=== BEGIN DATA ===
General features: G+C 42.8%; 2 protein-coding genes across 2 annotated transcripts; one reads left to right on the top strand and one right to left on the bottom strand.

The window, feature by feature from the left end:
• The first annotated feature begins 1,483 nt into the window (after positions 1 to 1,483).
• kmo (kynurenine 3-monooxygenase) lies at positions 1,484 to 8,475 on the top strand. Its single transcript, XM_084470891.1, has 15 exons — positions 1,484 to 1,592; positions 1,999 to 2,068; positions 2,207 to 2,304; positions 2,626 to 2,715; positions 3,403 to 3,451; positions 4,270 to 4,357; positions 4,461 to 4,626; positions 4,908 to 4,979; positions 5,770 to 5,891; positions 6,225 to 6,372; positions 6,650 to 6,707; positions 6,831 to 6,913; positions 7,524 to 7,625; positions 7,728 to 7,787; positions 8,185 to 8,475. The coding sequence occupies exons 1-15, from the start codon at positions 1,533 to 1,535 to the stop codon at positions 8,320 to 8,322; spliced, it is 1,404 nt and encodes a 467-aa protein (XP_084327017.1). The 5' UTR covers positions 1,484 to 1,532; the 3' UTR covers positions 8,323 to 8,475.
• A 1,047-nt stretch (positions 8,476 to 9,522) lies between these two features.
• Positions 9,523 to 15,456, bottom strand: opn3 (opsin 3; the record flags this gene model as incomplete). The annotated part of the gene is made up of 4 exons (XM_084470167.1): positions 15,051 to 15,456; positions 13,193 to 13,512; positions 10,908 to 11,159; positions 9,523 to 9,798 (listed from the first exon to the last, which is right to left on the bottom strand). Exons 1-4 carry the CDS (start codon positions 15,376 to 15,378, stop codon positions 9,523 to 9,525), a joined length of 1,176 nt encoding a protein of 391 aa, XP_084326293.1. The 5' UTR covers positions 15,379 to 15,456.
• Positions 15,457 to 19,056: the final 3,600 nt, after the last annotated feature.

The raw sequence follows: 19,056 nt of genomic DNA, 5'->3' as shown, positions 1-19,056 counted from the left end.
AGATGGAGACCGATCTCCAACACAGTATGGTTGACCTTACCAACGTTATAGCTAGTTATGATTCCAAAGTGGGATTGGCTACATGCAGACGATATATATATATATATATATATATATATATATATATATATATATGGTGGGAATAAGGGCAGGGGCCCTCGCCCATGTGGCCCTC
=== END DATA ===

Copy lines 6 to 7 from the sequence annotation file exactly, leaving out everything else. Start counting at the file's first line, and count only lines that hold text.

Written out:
• Positions 9,523 to 15,456, bottom strand: opn3 (opsin 3; the record flags this gene model as incomplete). The annotated part of the gene is made up of 4 exons (XM_084470167.1): positions 15,051 to 15,456; positions 13,193 to 13,512; positions 10,908 to 11,159; positions 9,523 to 9,798 (listed from the first exon to the last, which is right to left on the bottom strand). Exons 1-4 carry the CDS (start codon positions 15,376 to 15,378, stop codon positions 9,523 to 9,525), a joined length of 1,176 nt encoding a protein of 391 aa, XP_084326293.1. The 5' UTR covers positions 15,379 to 15,456.
• Positions 15,457 to 19,056: the final 3,600 nt, after the last annotated feature.